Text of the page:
Australia’s workforce continues to skew younger as Millennials replace retiring Baby Boomers. As these older workers retire, they take with them knowledge, skills, and experience. This widening gap can be closed with technologies such as artificial intelligence (AI).
Nicholas Delaveris, alliance and partner manager M-Files A/NZ, said, “Older workers were used to keeping vast amounts of information in their head. As they moved into the digital era, they retained this skill, understanding how to access volumes of unstructured information scattered around various locations. While Millennials come to the workforce already highly digitally-savvy, they don’t necessarily have the required context to access information as readily as their older colleagues.
“Furthermore, as Millennials tend to be more mobile within the workforce, changing jobs more frequently than Baby Boomers, it’s difficult to maintain continuity when it comes to context and information. This challenge is only exacerbated by the rapidly-increasing rate at which information is generated. The solution is to apply AI, which can help quickly overcome these challenges.”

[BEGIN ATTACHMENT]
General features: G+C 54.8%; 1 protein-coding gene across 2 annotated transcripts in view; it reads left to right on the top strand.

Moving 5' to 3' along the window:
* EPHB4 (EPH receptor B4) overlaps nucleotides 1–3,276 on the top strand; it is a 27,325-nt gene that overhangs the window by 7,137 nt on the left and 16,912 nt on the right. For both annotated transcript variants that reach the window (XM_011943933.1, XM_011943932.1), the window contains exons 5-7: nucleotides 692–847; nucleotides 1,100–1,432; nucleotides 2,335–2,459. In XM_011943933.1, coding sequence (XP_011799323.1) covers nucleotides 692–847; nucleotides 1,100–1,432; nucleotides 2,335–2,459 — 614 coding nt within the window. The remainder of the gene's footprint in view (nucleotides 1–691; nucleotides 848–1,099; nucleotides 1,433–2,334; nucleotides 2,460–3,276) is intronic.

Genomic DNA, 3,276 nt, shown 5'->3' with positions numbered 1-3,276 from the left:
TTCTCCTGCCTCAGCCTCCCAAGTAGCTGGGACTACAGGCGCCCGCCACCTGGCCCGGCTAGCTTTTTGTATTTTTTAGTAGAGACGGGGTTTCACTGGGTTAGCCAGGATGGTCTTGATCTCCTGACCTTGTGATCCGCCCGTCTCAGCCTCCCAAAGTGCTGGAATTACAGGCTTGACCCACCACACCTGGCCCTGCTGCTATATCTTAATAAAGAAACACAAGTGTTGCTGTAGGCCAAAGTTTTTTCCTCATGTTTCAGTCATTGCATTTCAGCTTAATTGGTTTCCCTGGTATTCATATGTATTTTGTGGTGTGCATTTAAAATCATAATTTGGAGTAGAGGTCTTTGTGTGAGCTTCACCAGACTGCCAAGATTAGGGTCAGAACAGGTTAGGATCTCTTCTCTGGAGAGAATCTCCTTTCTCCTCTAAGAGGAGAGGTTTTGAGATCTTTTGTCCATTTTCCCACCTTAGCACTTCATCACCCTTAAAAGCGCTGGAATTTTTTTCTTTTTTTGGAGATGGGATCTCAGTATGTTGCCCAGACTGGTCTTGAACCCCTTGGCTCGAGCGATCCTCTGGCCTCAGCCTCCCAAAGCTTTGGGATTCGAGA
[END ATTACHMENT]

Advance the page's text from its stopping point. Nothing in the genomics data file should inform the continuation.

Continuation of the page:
According to Gartner, 85% of corporate data sits outside of databases and workflows, making it potentially difficult to find unless the searcher has a depth of expertise and context that lets them connect to that unstructured data.
M-Files has isolated three key ways in which AI can overcome the contextual and experience gap that could make it difficult for Millennials to access this unstructured information:
AI can prioritise document requests based on need, business relevance, and the role of the person making the request. These contextual cues might not be known by less-experienced employees, so AI can streamline the prioritisation process and prevent duplication of data, documents, and work.
AI can understand which document is being requested and what short-term and long-term steps are needed for any related action to be completed. This includes providing a comprehensive explanation for critical document changes, conducting intelligent personalised searches, and distinguishing between search and discover.
AI can help newer workers identify data that’s important or meaningful from among masses of unstructured information, then act accordingly. This kind of intelligence can streamline decision-making and drive the organisation’s direction.
Delaveris concludes, “Technology, even AI, can’t replace human insight but it can help bridge the gap that starts to emerge as Baby Boomers leave organisations. AI can be the glue that ties information together and keeps processes and knowledge intact as the workforce transitions toward younger workers.”